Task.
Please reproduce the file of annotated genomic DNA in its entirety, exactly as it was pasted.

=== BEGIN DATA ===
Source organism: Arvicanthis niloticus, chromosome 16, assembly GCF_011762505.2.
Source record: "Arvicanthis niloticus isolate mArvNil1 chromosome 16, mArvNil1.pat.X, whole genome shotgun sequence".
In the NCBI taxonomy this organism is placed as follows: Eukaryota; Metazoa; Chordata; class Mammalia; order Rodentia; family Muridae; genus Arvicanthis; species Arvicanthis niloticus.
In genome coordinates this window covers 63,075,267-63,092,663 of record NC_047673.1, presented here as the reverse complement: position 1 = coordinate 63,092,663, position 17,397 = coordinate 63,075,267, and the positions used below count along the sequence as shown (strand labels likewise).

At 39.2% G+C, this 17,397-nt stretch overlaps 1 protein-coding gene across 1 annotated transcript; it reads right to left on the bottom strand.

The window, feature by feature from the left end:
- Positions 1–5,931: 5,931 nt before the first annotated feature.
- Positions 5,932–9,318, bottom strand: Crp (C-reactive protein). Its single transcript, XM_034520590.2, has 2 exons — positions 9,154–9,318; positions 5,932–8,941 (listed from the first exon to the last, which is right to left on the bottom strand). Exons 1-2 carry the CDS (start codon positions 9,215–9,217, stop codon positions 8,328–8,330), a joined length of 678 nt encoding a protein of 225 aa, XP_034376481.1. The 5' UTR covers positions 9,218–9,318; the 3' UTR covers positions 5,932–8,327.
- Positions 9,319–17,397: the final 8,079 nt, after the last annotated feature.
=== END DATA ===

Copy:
Source organism: Arvicanthis niloticus, chromosome 16, assembly GCF_011762505.2.
Source record: "Arvicanthis niloticus isolate mArvNil1 chromosome 16, mArvNil1.pat.X, whole genome shotgun sequence".
In the NCBI taxonomy this organism is placed as follows: Eukaryota; Metazoa; Chordata; class Mammalia; order Rodentia; family Muridae; genus Arvicanthis; species Arvicanthis niloticus.
In genome coordinates this window covers 63,075,267-63,092,663 of record NC_047673.1, presented here as the reverse complement: position 1 = coordinate 63,092,663, position 17,397 = coordinate 63,075,267, and the positions used below count along the sequence as shown (strand labels likewise).

At 39.2% G+C, this 17,397-nt stretch overlaps 1 protein-coding gene across 1 annotated transcript; it reads right to left on the bottom strand.

The window, feature by feature from the left end:
- Positions 1–5,931: 5,931 nt before the first annotated feature.
- Positions 5,932–9,318, bottom strand: Crp (C-reactive protein). Its single transcript, XM_034520590.2, has 2 exons — positions 9,154–9,318; positions 5,932–8,941 (listed from the first exon to the last, which is right to left on the bottom strand). Exons 1-2 carry the CDS (start codon positions 9,215–9,217, stop codon positions 8,328–8,330), a joined length of 678 nt encoding a protein of 225 aa, XP_034376481.1. The 5' UTR covers positions 9,218–9,318; the 3' UTR covers positions 5,932–8,327.
- Positions 9,319–17,397: the final 8,079 nt, after the last annotated feature.